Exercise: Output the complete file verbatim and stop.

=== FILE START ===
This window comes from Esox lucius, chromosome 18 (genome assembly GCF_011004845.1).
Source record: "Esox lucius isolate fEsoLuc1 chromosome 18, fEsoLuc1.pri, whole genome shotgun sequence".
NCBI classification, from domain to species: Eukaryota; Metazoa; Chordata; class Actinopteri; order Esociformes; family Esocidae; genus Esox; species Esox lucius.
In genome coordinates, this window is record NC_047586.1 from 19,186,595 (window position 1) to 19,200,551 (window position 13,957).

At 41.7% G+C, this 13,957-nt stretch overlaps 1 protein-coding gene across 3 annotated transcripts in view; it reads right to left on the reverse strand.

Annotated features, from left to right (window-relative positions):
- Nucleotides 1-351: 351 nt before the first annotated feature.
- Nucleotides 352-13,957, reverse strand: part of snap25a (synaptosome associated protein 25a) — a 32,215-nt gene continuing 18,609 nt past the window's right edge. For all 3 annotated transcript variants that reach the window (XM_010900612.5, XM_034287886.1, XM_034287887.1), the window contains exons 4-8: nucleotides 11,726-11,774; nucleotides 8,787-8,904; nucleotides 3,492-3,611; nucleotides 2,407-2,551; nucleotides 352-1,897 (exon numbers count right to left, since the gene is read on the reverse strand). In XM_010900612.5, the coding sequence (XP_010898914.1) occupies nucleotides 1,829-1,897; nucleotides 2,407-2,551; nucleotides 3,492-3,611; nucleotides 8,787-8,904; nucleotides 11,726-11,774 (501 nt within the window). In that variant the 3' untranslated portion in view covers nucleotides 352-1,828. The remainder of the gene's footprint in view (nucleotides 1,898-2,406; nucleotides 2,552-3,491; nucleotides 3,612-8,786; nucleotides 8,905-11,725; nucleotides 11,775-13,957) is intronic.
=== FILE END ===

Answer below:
This window comes from Esox lucius, chromosome 18 (genome assembly GCF_011004845.1).
Source record: "Esox lucius isolate fEsoLuc1 chromosome 18, fEsoLuc1.pri, whole genome shotgun sequence".
NCBI classification, from domain to species: Eukaryota; Metazoa; Chordata; class Actinopteri; order Esociformes; family Esocidae; genus Esox; species Esox lucius.
In genome coordinates, this window is record NC_047586.1 from 19,186,595 (window position 1) to 19,200,551 (window position 13,957).

At 41.7% G+C, this 13,957-nt stretch overlaps 1 protein-coding gene across 3 annotated transcripts in view; it reads right to left on the reverse strand.

Annotated features, from left to right (window-relative positions):
- Nucleotides 1-351: 351 nt before the first annotated feature.
- Nucleotides 352-13,957, reverse strand: part of snap25a (synaptosome associated protein 25a) — a 32,215-nt gene continuing 18,609 nt past the window's right edge. For all 3 annotated transcript variants that reach the window (XM_010900612.5, XM_034287886.1, XM_034287887.1), the window contains exons 4-8: nucleotides 11,726-11,774; nucleotides 8,787-8,904; nucleotides 3,492-3,611; nucleotides 2,407-2,551; nucleotides 352-1,897 (exon numbers count right to left, since the gene is read on the reverse strand). In XM_010900612.5, the coding sequence (XP_010898914.1) occupies nucleotides 1,829-1,897; nucleotides 2,407-2,551; nucleotides 3,492-3,611; nucleotides 8,787-8,904; nucleotides 11,726-11,774 (501 nt within the window). In that variant the 3' untranslated portion in view covers nucleotides 352-1,828. The remainder of the gene's footprint in view (nucleotides 1,898-2,406; nucleotides 2,552-3,491; nucleotides 3,612-8,786; nucleotides 8,905-11,725; nucleotides 11,775-13,957) is intronic.